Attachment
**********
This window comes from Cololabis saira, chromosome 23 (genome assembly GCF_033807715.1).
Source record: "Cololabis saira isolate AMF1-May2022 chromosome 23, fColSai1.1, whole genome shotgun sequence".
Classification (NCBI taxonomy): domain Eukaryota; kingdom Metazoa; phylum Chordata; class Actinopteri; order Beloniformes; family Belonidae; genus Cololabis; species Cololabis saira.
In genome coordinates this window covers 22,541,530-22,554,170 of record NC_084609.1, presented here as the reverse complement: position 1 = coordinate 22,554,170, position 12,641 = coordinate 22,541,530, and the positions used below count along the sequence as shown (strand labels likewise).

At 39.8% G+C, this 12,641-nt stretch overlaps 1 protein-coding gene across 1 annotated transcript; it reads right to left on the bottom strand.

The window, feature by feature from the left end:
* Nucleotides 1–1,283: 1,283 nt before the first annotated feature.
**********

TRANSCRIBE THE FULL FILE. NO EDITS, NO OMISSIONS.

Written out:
This window comes from Cololabis saira, chromosome 23 (genome assembly GCF_033807715.1).
Source record: "Cololabis saira isolate AMF1-May2022 chromosome 23, fColSai1.1, whole genome shotgun sequence".
Classification (NCBI taxonomy): domain Eukaryota; kingdom Metazoa; phylum Chordata; class Actinopteri; order Beloniformes; family Belonidae; genus Cololabis; species Cololabis saira.
In genome coordinates this window covers 22,541,530-22,554,170 of record NC_084609.1, presented here as the reverse complement: position 1 = coordinate 22,554,170, position 12,641 = coordinate 22,541,530, and the positions used below count along the sequence as shown (strand labels likewise).

At 39.8% G+C, this 12,641-nt stretch overlaps 1 protein-coding gene across 1 annotated transcript; it reads right to left on the bottom strand.

The window, feature by feature from the left end:
* Nucleotides 1–1,283: 1,283 nt before the first annotated feature.